Waimate Medical Centre moving from 1960s era to 21st century building | New Zealand Doctor

By Keira Stephenson Monday 6 August 2018, 10:37 AM

An Edwardian building on Waimate’s main street makes way for a new development. 
After 10 years working in a building constructed the same year she was born, Waimate Medical Centre owner, GP Sarah Creegan, was ecstatic when the opportunity arose to move into a brand new $2 million one.

Dr Creegan says her current building, purpose built in 1961, has good-sized rooms, but limited usefulness for today’s practising style.

Her new premises will be in a new building in Waimate which replaces a 99-year-old Edwardian building on the town’s main street. Demolition began in June and the developers, Waimate Property Holdings, are committed to the façade remaining in keeping with its predecessor’s Edwardian style.

Having been involved in the new building’s design and lay out from the outset has helped create a happy, healthy, comfort able space to work in, that also offers privacy, Dr Creegan says.
Even the basics of improved soundproofing, heating and lighting in the new building will help.
But what is really exciting is having the local pharmacy under the same roof, she says.

Practice and pharmacy will share a very generous staffroom, which Dr Creegan envisages leading to better personal and professional relationships and more collaboration.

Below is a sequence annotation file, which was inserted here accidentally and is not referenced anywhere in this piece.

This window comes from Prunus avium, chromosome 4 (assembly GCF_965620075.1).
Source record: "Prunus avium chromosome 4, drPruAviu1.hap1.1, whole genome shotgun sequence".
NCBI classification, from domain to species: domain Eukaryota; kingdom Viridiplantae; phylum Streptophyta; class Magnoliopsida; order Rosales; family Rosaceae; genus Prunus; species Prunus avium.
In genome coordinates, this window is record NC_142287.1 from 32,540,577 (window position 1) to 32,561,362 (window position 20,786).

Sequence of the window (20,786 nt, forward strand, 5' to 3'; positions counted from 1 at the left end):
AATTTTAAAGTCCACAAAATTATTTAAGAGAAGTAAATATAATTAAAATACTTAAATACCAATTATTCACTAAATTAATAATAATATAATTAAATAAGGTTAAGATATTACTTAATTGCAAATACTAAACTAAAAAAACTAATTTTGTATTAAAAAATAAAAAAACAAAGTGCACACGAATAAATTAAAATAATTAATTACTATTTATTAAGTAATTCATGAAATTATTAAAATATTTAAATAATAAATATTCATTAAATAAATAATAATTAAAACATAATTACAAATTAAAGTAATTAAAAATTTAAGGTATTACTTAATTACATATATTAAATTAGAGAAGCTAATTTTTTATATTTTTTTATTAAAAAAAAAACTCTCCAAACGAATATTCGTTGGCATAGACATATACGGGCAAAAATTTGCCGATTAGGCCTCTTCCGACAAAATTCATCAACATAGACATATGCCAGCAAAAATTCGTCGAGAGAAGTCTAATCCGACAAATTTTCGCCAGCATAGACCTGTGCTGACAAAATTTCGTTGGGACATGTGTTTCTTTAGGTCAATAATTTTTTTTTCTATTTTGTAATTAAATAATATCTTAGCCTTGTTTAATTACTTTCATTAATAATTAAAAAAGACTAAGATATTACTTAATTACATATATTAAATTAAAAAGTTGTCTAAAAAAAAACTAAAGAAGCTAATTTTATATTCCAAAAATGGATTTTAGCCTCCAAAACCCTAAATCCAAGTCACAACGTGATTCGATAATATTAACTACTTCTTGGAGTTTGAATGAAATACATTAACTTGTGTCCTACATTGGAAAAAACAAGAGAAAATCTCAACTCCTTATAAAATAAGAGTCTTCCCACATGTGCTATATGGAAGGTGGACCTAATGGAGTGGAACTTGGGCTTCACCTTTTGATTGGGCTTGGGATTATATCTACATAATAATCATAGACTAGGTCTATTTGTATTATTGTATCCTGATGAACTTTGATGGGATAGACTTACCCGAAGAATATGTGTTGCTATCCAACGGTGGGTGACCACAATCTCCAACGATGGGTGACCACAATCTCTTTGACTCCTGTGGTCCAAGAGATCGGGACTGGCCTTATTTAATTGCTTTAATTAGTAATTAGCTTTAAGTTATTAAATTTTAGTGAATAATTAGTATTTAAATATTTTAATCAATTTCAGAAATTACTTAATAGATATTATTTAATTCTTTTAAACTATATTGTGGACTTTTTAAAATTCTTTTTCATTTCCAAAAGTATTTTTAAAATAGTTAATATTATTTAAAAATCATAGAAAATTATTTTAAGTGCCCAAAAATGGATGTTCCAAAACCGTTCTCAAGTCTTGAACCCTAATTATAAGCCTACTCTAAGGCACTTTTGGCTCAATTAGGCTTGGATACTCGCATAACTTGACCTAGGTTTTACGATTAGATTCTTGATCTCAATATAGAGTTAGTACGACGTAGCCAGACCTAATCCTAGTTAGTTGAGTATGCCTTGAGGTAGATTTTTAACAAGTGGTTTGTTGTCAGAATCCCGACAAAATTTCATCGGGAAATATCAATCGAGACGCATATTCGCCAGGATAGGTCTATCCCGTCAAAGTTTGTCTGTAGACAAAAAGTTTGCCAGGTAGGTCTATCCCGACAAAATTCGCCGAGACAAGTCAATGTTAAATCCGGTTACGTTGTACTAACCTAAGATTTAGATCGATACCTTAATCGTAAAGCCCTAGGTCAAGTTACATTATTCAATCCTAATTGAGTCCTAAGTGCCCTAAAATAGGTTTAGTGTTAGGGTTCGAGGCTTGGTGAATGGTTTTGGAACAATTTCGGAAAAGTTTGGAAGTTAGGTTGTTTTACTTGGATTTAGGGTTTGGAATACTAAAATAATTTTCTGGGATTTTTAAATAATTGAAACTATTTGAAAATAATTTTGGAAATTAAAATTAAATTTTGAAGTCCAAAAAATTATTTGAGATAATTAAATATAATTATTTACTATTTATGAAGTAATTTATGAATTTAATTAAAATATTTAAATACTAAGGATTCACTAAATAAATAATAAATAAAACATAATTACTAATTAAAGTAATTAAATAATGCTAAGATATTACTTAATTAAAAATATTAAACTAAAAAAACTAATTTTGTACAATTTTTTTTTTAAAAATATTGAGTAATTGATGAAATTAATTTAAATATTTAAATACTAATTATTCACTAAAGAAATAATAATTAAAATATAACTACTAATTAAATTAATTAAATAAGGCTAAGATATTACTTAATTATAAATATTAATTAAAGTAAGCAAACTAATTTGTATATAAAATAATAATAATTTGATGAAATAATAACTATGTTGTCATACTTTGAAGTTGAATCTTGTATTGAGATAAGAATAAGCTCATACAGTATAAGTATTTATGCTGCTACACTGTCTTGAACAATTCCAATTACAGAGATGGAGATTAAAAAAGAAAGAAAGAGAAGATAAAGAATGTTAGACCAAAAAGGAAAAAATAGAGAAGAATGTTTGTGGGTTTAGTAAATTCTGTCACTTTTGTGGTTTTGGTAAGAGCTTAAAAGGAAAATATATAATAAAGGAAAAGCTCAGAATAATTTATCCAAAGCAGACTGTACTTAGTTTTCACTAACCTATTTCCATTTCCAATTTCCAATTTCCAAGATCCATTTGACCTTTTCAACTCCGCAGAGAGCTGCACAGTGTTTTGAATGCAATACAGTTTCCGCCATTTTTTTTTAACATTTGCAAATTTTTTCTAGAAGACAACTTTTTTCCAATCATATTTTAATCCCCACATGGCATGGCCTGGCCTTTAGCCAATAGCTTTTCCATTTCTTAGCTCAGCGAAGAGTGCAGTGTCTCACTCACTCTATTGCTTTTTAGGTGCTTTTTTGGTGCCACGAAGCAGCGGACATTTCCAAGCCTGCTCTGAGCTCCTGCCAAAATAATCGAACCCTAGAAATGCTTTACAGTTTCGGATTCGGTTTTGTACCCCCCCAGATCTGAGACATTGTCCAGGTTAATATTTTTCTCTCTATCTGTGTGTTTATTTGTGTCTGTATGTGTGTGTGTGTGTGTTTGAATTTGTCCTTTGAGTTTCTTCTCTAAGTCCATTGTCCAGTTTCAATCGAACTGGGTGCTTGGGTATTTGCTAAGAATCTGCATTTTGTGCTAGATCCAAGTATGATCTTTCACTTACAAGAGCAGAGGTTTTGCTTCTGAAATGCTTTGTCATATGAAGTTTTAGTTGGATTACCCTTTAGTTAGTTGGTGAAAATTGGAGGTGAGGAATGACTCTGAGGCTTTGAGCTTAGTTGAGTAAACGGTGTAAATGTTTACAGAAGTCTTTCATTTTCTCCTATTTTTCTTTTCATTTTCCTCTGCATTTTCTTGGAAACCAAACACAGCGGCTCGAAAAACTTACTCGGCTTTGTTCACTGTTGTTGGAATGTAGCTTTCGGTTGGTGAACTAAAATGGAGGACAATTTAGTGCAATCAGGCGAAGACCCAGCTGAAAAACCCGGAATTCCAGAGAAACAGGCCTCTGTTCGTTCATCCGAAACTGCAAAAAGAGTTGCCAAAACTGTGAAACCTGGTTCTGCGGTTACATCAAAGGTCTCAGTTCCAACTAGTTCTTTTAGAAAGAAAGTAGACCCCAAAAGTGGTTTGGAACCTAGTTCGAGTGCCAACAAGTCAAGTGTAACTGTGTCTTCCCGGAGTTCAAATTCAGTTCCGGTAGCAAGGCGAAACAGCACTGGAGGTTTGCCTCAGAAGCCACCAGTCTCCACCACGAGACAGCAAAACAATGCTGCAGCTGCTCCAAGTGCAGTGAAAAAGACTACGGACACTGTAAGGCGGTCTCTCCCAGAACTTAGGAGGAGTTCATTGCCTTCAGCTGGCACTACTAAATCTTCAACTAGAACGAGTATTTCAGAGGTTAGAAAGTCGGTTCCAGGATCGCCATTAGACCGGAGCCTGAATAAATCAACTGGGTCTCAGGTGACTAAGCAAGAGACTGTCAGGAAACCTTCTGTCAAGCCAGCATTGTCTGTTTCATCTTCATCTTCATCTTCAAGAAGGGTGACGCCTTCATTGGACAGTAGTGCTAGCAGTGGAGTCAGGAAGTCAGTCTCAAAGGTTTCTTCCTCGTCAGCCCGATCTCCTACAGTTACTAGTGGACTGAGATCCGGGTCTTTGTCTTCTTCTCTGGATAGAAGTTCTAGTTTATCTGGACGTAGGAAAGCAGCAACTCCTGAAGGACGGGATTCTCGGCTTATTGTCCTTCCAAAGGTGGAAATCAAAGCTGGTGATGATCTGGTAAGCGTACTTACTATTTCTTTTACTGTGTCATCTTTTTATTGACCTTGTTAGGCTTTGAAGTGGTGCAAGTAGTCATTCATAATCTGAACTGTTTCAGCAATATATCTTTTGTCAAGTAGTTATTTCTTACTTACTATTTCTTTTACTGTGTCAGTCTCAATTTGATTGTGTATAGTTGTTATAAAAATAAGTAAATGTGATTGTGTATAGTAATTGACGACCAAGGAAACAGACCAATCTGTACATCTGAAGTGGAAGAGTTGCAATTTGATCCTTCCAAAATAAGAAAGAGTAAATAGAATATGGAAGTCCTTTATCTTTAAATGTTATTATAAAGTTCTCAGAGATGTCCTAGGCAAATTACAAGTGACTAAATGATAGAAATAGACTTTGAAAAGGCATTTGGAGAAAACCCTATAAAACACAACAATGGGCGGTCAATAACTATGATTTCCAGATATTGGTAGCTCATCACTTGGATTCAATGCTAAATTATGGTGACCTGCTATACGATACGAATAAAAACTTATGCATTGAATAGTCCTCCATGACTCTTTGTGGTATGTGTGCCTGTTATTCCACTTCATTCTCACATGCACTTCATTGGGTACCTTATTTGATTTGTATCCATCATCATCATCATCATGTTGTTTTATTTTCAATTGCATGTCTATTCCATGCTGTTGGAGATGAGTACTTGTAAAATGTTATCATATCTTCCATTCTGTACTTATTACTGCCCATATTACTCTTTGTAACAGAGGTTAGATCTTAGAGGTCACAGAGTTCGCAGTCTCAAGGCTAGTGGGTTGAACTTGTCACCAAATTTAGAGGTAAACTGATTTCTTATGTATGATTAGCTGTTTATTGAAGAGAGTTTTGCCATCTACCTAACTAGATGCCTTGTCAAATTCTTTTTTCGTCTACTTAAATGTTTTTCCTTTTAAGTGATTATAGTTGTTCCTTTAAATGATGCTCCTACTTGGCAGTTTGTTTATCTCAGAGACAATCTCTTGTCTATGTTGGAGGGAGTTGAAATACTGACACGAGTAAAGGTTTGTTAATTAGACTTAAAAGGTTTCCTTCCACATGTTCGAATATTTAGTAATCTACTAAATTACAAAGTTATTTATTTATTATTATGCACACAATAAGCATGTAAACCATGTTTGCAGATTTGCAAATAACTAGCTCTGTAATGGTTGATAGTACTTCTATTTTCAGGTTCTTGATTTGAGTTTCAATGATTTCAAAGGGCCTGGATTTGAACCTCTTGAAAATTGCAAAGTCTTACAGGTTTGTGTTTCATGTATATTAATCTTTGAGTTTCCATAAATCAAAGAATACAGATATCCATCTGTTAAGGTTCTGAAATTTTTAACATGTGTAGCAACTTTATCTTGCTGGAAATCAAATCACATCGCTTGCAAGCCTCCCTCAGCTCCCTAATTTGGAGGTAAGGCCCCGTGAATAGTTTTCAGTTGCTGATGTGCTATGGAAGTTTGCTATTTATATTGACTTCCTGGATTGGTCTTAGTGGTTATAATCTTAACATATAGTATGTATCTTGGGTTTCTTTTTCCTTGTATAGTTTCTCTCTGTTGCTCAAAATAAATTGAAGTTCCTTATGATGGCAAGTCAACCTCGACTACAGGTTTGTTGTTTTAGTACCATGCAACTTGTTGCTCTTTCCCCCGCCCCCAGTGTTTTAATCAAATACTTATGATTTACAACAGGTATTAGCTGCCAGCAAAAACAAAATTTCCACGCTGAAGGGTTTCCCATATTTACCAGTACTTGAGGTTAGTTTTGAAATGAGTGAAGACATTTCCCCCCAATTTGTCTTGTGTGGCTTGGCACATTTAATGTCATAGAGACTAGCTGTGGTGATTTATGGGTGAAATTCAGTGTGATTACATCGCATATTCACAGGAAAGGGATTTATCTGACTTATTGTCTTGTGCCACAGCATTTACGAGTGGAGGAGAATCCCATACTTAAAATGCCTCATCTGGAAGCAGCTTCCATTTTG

She says South Canterbury DHB is enthusiastic about the possibilities her new site offers.
All six consult rooms are video-conference enabled, which could save many unwell patients from their sometimes weekly trips to Timaru Hospital, 45km away.

Part of the therapeutic aspect of an appointment is actually leaving the house to come to a place that carries the mana of a health clinic, Dr Creegan believes. If patients can have that in their own town with a GP, practice nurse, house officer or even a trainee doctor with them taking notes, all the better. Having patient, specialist and primary care staff all together is true integration, she says.
“The DHB is happy we can deliver care in a way that’s more convenient to the patient.”

Another advantage of the new building is the ambulance bay with its own covered entrance, so that ill patients who may be bleeding, vomiting or on the verge of giving birth, don’t have to go through the waiting room.

Having worked as a solo GP – always with two or three practice nurses on at any one time – the recent addition of former Oamaru Hospital doctor David Shin has been fantastic, says Dr Creegan.
More space, including the six consult rooms, means she will also be able to take on more students.
Asked about further plans, Dr Creegan says she has always loved being a doctor and always had fun. “My business plan is to keep on having fun in my new building.”

The building is expected to be finished by year’s end, allow ing staff the luxury of moving in over the quiet January period next year.


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